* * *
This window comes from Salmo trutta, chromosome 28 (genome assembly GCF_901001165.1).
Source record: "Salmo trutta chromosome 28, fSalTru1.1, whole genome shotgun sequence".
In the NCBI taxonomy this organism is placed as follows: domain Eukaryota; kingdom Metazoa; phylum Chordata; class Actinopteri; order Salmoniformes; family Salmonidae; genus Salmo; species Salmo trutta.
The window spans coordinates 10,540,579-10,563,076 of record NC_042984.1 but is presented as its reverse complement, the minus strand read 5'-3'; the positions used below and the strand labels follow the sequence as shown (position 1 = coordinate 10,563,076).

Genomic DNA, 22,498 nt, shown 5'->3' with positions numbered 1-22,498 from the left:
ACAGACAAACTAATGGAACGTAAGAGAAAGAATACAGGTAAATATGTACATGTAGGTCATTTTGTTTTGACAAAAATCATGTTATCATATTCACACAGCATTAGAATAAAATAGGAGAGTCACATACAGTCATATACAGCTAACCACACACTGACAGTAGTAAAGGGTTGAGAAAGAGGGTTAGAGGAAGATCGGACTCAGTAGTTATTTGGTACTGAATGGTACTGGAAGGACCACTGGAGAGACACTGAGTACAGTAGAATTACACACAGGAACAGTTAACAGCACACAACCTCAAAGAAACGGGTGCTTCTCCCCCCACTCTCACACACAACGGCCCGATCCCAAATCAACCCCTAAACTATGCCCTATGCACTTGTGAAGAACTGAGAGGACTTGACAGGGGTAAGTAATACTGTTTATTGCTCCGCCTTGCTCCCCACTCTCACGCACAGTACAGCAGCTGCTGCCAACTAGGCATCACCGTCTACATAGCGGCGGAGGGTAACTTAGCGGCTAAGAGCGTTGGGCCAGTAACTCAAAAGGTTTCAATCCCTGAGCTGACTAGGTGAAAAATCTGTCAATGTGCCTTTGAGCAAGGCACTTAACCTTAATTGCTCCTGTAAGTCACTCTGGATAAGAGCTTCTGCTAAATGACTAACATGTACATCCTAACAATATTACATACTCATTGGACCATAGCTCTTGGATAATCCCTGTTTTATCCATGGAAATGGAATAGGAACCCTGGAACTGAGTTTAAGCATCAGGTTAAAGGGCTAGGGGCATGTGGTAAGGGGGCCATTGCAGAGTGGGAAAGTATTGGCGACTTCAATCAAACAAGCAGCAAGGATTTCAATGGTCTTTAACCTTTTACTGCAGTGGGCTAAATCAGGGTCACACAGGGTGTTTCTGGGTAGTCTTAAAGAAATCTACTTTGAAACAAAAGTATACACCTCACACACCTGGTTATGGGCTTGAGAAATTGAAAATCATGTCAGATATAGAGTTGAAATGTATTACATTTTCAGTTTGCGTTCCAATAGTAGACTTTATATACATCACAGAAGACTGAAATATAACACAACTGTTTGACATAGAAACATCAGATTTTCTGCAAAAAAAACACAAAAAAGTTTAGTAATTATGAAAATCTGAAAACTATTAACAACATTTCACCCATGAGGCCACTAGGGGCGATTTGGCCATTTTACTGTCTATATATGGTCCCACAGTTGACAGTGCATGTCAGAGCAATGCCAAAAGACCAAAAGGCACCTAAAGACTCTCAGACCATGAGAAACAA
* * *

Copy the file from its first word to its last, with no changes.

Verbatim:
This window comes from Salmo trutta, chromosome 28 (genome assembly GCF_901001165.1).
Source record: "Salmo trutta chromosome 28, fSalTru1.1, whole genome shotgun sequence".
In the NCBI taxonomy this organism is placed as follows: domain Eukaryota; kingdom Metazoa; phylum Chordata; class Actinopteri; order Salmoniformes; family Salmonidae; genus Salmo; species Salmo trutta.
The window spans coordinates 10,540,579-10,563,076 of record NC_042984.1 but is presented as its reverse complement, the minus strand read 5'-3'; the positions used below and the strand labels follow the sequence as shown (position 1 = coordinate 10,563,076).

Genomic DNA, 22,498 nt, shown 5'->3' with positions numbered 1-22,498 from the left:
ACAGACAAACTAATGGAACGTAAGAGAAAGAATACAGGTAAATATGTACATGTAGGTCATTTTGTTTTGACAAAAATCATGTTATCATATTCACACAGCATTAGAATAAAATAGGAGAGTCACATACAGTCATATACAGCTAACCACACACTGACAGTAGTAAAGGGTTGAGAAAGAGGGTTAGAGGAAGATCGGACTCAGTAGTTATTTGGTACTGAATGGTACTGGAAGGACCACTGGAGAGACACTGAGTACAGTAGAATTACACACAGGAACAGTTAACAGCACACAACCTCAAAGAAACGGGTGCTTCTCCCCCCACTCTCACACACAACGGCCCGATCCCAAATCAACCCCTAAACTATGCCCTATGCACTTGTGAAGAACTGAGAGGACTTGACAGGGGTAAGTAATACTGTTTATTGCTCCGCCTTGCTCCCCACTCTCACGCACAGTACAGCAGCTGCTGCCAACTAGGCATCACCGTCTACATAGCGGCGGAGGGTAACTTAGCGGCTAAGAGCGTTGGGCCAGTAACTCAAAAGGTTTCAATCCCTGAGCTGACTAGGTGAAAAATCTGTCAATGTGCCTTTGAGCAAGGCACTTAACCTTAATTGCTCCTGTAAGTCACTCTGGATAAGAGCTTCTGCTAAATGACTAACATGTACATCCTAACAATATTACATACTCATTGGACCATAGCTCTTGGATAATCCCTGTTTTATCCATGGAAATGGAATAGGAACCCTGGAACTGAGTTTAAGCATCAGGTTAAAGGGCTAGGGGCATGTGGTAAGGGGGCCATTGCAGAGTGGGAAAGTATTGGCGACTTCAATCAAACAAGCAGCAAGGATTTCAATGGTCTTTAACCTTTTACTGCAGTGGGCTAAATCAGGGTCACACAGGGTGTTTCTGGGTAGTCTTAAAGAAATCTACTTTGAAACAAAAGTATACACCTCACACACCTGGTTATGGGCTTGAGAAATTGAAAATCATGTCAGATATAGAGTTGAAATGTATTACATTTTCAGTTTGCGTTCCAATAGTAGACTTTATATACATCACAGAAGACTGAAATATAACACAACTGTTTGACATAGAAACATCAGATTTTCTGCAAAAAAAACACAAAAAAGTTTAGTAATTATGAAAATCTGAAAACTATTAACAACATTTCACCCATGAGGCCACTAGGGGCGATTTGGCCATTTTACTGTCTATATATGGTCCCACAGTTGACAGTGCATGTCAGAGCAATGCCAAAAGACCAAAAGGCACCTAAAGACTCTCAGACCATGAGAAACAA